0

I've already completed this pset, but I'd like to improve my understanding of one part of it, so this is a maths question.

I'm using a for loop to calculate hz in relation to octave in the notation used in this pset, i.e. A4:

float keyHz = 27.5; // A0

// How to express this mathematically without a loop?
for (int i = 0; i < octave; i++)
{
    keyHz = keyHz * 2;
}

So starting with a known value of A0 of 27.5hz, A in the 4th octave would be

((((27.5 * 2) * 2) * 2) * 2) // 440hz

Are there other ways there to calculate this without the loop?

2

I used pow from math.h, like 440.0 * pow(2, semitones / 12.0);. semitones in this case would be the number of semitones relative to A4 (one octave being 12 semitones). It's important to have the 12.0 as floating point, since division of two integers is integer again, truncating the result (AKA rounding towards zero). The .0 at the 440 don't matter, as the number would be converted to floating point because pow returns one, so it's a floating point multiplication.

Edit:

As you want to use your approach with given frequencies for octave 0, you can use

keyHz *= 1 << octave;

The << operator shifts by a number of bits, and shifting by one bit essentially is (depending on direction) multiplication or division by two.

7
  • thanks for the pingback. I recognise that this is one approach to the pset, but I took a 0 based approach, where I know the hz of each note at octave 0, and so the hz of octave n is the base hz, multiplied by two for n octaves. So while your answer is one correct approach for the pset, it's not the question i've asked (which is about this particular math problem). As such, I really should downvote your answer.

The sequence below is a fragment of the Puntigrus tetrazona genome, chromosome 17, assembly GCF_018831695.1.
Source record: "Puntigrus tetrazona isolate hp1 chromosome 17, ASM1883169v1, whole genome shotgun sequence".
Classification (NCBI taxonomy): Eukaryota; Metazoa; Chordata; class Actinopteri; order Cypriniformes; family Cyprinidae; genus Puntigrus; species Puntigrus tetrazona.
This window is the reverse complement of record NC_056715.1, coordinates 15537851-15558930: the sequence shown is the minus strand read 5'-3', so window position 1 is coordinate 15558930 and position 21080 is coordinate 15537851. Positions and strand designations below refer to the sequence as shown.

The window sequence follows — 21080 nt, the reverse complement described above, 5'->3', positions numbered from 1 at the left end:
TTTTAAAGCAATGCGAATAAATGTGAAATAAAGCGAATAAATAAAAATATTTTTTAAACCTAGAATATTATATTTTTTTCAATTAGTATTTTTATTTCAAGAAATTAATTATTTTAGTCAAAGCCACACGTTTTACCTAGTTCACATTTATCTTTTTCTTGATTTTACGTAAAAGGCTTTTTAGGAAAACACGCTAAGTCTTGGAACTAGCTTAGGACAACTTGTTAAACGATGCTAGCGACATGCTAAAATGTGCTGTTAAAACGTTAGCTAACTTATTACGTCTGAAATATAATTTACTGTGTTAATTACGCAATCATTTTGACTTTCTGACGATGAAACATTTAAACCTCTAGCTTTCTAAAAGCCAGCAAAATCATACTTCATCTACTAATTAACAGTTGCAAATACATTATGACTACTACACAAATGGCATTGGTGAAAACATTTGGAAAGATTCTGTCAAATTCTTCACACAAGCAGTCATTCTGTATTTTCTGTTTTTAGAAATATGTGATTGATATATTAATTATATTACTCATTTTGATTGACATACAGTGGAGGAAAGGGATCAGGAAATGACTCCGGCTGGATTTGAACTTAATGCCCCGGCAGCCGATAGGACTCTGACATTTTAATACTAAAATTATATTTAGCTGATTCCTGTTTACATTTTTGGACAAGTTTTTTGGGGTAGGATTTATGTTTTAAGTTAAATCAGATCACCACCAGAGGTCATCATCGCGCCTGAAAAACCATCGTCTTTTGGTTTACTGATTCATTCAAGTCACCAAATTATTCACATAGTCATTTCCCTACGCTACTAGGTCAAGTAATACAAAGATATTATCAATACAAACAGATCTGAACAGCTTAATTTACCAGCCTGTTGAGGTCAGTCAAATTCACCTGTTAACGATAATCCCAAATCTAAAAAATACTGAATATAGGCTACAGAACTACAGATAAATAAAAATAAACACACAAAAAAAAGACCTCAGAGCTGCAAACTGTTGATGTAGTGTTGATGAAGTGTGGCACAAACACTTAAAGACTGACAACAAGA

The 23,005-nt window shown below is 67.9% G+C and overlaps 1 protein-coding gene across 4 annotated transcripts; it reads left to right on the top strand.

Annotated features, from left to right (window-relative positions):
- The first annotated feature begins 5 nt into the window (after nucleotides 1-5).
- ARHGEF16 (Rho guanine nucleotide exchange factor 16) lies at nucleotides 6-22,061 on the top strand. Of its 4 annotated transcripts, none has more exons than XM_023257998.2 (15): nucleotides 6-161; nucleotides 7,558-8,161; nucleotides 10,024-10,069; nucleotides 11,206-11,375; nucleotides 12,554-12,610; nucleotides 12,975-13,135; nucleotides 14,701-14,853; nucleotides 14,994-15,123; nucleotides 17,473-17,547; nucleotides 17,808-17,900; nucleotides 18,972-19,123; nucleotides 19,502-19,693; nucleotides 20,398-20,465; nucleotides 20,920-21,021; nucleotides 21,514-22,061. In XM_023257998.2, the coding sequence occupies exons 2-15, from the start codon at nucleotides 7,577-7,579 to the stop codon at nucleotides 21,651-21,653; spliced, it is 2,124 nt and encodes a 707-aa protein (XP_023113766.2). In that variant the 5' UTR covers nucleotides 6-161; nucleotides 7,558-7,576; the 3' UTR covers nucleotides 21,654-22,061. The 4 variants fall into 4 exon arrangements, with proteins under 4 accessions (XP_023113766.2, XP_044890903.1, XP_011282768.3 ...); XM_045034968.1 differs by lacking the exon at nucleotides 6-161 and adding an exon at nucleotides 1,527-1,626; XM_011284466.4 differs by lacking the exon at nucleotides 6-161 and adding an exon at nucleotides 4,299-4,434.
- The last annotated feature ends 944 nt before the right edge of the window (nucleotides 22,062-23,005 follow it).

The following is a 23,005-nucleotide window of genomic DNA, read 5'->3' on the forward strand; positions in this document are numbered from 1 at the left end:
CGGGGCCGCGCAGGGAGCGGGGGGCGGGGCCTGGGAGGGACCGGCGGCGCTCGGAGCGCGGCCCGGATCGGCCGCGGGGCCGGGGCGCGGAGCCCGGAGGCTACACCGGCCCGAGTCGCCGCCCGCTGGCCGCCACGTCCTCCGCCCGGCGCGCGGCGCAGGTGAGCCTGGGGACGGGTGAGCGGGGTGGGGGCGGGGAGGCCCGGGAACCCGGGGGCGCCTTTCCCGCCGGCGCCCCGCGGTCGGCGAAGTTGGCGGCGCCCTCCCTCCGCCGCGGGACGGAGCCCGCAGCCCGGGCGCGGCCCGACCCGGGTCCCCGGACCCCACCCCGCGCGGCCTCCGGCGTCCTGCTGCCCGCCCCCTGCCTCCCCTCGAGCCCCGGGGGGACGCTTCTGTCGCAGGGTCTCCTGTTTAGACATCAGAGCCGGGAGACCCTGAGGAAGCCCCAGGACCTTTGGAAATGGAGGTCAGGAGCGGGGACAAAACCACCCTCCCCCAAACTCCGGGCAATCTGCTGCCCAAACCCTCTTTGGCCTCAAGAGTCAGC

– orionrush
    Jul 10 '18 at 13:45
  • 1
    There you go. Bitshift operator << does that on integers.
    – Blauelf
    Jul 10 '18 at 15:09
  • Thanks for filling in this blank - it's not so much that I wanted to do one approach over another, it just that having gone down this particular route, I ran into this gap in my knowledge, and I knew that there was a more succinct solution!
    – orionrush
    Jul 10 '18 at 22:14
  • Just to clarify - this technique only works with division or multiplication by two? So mulplication by an aribitrary int n, isn’t possible with approach?
    – orionrush
    Jul 11 '18 at 0:20
  • 1
    Those are binary numbers, so shifting digits can only cover powers of two. Just like you would multiply/divide by 10 by moving the decimal point.
    – Blauelf
    Jul 11 '18 at 6:24

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